Michael Chabon Readers discussion

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message 1: by Brian (new)

Brian Curtin | 20 comments Mod
Hi, My name is Brian. Everyone calls me Bri, I'm 26 and I live in Connecticut. The first Michael Chabon book I read was "Wonder Boys" I've since collected most of his books. I'd like this group to be a casual place where we can discuss the books, and even some of the movies. If there is anything you would like to discuss start a thread. Or, send me a message.


message 2: by Marty (new)

Marty Folan | 1 comments Hey mate, massive Chabon fan. I'm 35, live in Sydney, Australia. Have all his books - Yiddish Policemen's Union is my favourite. I think the Coen's are going to make the movie version - can't wait.


message 3: by Ted (new)

Ted Child | 1 comments I'm 28 and live in Victoria, Canada. I've read three of Chabons books, as well as some of his non-fiction essays and loved them all. I have to admit I'm stopping myself from reading him too quickly. I loved his essay on genre short stories and on "The Road", both of which blew my mind.


message 4: by A.lyss.a (new)

A.lyss.a | 1 comments <3 Gentlemen of the Road, aka Jews with Swords.


message 5: by Ben (new)

Ben Carroll (bencarroll) | 5 comments Marty - a Coen version of Yiddish Policemen's Union would blow my mind. Can't wait.

I'm Ben, 23, and a massive Chabon fan. Kavalier & Clay was my introduction and favourite, though Manhood For Amateurs was by far the best book of that type I've read. I still have to get round to his early stuff -- Mysteries of Pittsburgh and Wonder Boys.


message 6: by Nisha-Anne (new)

Nisha-Anne (nishaanned) Ahhhh, a place to talk Michael Chabon ... what could be better? *sighs happily*

I'm Nisha-Anne. Another Sydneysider. :p I'm far too old to admit it without some inward horror ... which isn't much mollified by the fact that I still look twelve.

And yep, Kavalier & Clay was my first ... oh god, I so did not want that book to end, it made me so sad to realise there weren't that many pages left. And the irony is I only picked it up cos Neil Gaiman raved on about it. About five years later, I realised that somehow, without me noticing, Chabon had totally replaced Gaiman as my favourite writer. Hee.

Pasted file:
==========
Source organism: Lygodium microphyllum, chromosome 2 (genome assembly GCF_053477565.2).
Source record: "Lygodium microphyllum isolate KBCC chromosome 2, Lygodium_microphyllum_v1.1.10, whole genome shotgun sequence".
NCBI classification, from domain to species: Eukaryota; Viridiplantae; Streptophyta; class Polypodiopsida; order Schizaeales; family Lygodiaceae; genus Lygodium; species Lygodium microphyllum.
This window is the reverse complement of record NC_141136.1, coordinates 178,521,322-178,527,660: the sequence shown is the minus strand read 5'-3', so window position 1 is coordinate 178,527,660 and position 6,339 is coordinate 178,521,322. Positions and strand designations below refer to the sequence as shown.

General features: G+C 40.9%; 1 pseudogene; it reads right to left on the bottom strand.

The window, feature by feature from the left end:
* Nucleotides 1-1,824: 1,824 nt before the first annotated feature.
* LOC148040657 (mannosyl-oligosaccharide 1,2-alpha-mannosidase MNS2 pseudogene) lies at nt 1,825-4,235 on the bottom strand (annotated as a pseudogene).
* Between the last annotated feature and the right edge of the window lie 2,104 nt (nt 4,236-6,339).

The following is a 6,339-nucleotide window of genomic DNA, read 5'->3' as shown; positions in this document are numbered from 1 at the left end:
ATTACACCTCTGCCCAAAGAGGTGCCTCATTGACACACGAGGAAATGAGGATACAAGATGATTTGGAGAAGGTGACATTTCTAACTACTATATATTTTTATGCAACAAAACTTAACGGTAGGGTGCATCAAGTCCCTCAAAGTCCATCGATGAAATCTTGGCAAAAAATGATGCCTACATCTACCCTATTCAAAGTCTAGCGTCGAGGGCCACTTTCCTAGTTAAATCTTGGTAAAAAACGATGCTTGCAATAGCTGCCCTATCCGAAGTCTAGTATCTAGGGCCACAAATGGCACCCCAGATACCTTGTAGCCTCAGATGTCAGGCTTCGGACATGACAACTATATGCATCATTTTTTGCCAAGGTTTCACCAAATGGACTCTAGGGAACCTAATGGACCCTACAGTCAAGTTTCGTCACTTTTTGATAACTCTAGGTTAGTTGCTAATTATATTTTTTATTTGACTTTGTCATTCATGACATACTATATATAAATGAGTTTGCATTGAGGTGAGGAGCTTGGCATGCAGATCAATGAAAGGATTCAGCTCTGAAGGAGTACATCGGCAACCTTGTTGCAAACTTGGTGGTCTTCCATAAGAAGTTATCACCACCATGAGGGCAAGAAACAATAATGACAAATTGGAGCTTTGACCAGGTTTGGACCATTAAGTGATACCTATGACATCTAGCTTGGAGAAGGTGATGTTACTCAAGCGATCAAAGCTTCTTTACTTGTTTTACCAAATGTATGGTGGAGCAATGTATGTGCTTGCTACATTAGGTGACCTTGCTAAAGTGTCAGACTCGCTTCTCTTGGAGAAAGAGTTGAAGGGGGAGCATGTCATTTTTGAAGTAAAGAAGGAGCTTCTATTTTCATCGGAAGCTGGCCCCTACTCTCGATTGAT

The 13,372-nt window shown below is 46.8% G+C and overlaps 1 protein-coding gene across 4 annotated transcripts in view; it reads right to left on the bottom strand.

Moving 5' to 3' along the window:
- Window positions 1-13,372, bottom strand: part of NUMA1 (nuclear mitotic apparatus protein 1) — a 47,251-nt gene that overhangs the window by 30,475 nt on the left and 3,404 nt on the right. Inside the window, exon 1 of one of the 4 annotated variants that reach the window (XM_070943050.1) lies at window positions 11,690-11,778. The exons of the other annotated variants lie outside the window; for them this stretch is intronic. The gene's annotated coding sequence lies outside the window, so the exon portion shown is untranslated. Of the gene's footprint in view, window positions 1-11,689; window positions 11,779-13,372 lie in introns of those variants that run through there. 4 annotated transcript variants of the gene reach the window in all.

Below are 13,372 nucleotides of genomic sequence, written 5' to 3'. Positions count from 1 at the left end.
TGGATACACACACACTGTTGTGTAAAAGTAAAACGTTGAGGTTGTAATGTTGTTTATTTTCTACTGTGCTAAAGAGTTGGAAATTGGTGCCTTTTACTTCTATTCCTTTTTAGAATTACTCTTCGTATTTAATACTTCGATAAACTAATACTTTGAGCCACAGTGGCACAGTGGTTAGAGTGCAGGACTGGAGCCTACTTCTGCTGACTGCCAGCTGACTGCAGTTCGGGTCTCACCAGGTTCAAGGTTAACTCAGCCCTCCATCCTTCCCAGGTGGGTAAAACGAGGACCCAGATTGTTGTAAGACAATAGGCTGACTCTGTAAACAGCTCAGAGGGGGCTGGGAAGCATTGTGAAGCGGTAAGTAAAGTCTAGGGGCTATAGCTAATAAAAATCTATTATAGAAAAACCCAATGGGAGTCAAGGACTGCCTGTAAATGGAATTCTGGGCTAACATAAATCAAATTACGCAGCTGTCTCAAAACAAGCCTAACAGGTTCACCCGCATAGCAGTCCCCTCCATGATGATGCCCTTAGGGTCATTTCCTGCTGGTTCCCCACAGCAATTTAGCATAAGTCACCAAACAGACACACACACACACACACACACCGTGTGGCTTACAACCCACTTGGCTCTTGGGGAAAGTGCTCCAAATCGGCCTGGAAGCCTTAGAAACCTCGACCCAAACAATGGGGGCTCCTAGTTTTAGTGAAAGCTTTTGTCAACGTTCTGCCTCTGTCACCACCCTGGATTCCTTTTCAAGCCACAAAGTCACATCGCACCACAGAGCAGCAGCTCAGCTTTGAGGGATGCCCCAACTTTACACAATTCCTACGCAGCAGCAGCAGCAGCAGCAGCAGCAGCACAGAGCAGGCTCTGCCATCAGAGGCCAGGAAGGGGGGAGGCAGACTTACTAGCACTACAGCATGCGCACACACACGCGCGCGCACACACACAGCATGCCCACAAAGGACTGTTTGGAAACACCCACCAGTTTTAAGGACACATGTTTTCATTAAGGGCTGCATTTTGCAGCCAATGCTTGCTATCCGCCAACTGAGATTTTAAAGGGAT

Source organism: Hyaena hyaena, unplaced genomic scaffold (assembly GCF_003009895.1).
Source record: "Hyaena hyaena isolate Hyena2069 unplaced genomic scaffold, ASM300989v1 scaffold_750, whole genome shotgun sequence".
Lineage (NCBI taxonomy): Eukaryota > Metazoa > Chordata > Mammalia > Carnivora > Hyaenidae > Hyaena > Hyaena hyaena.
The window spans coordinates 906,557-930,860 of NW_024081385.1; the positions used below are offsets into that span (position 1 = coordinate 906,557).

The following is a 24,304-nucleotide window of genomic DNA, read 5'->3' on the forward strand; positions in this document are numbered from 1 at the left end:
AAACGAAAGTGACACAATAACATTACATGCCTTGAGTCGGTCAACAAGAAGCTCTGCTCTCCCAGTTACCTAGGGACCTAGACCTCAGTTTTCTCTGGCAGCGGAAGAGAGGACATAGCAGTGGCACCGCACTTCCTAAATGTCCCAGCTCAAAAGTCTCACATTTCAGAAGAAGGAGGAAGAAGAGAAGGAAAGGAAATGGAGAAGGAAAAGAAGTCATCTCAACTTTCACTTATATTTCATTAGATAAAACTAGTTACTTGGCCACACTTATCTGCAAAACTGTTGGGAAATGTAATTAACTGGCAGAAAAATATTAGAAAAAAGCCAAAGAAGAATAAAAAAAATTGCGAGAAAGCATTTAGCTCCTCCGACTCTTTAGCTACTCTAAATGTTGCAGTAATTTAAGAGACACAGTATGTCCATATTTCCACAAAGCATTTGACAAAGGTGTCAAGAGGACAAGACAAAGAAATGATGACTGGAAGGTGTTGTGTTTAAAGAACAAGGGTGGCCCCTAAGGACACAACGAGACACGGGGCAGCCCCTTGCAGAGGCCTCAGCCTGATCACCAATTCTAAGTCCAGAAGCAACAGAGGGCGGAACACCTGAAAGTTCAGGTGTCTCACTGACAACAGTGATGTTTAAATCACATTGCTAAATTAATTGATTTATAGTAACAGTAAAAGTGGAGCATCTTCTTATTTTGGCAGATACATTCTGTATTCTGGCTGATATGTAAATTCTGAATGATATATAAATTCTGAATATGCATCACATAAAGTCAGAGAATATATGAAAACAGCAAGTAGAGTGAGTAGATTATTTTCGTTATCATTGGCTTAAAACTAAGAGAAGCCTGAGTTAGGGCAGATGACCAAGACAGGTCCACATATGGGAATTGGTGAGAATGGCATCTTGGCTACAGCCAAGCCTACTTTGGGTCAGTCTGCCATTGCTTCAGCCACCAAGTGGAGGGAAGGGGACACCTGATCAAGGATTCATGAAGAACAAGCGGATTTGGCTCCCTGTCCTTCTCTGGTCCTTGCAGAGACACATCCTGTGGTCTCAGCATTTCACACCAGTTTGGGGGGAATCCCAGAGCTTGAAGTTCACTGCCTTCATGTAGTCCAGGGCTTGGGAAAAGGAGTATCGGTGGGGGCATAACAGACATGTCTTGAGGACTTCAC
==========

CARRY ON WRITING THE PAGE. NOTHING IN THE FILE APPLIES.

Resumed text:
So far I've got and read all of his books except Werewolves Of Our Youth, and I keep trying to read Wonder Boys but my disgust of Michael Douglas keeps stopping me. Silly, I know, but it's just one of those things. :p

I have a very deep fondness for Mysteries Of Pittsburgh but, aside from Kavalier & Clay, I think Maps And Legends would be my favourite. It's just so ... refreshing and adorable and makes me want to hug him for being such a passionate little fanboy with so many words tripping off his tongue. And christ, I adored every single bit of Manhood For Amateurs.

I so need to do a comprehensive Chabon re-read so yes, if y'all start one, I will totally be here, waving banners and posting madly and all.

Er. Once I get all my Chabon back from a friend. I lent them All to her in a fit of momentary insanity and have been regretting it ever since. I know, right ... what was I thinking?!

Hallo.


message 7: by Brian (new)

Brian Curtin | 20 comments Mod
Nisha-Anne wrote: "Ahhhh, a place to talk Michael Chabon ... what could be better? *sighs happily*

I'm Nisha-Anne. Another Sydneysider. :p I'm far too old to admit it without some inward horror ... which isn't muc..."


If you can get past the Michael Douglas thing I think you'd really enjoy Wonder Boys. Along with "Mysteries..." and his 2 books of short stories you gain an appreciation for his easy, lyrical style. embarrassingly enough I have read Wonder Boys at least 15 times. Anytime I feel the slightest twinge of writer's block it's my go to.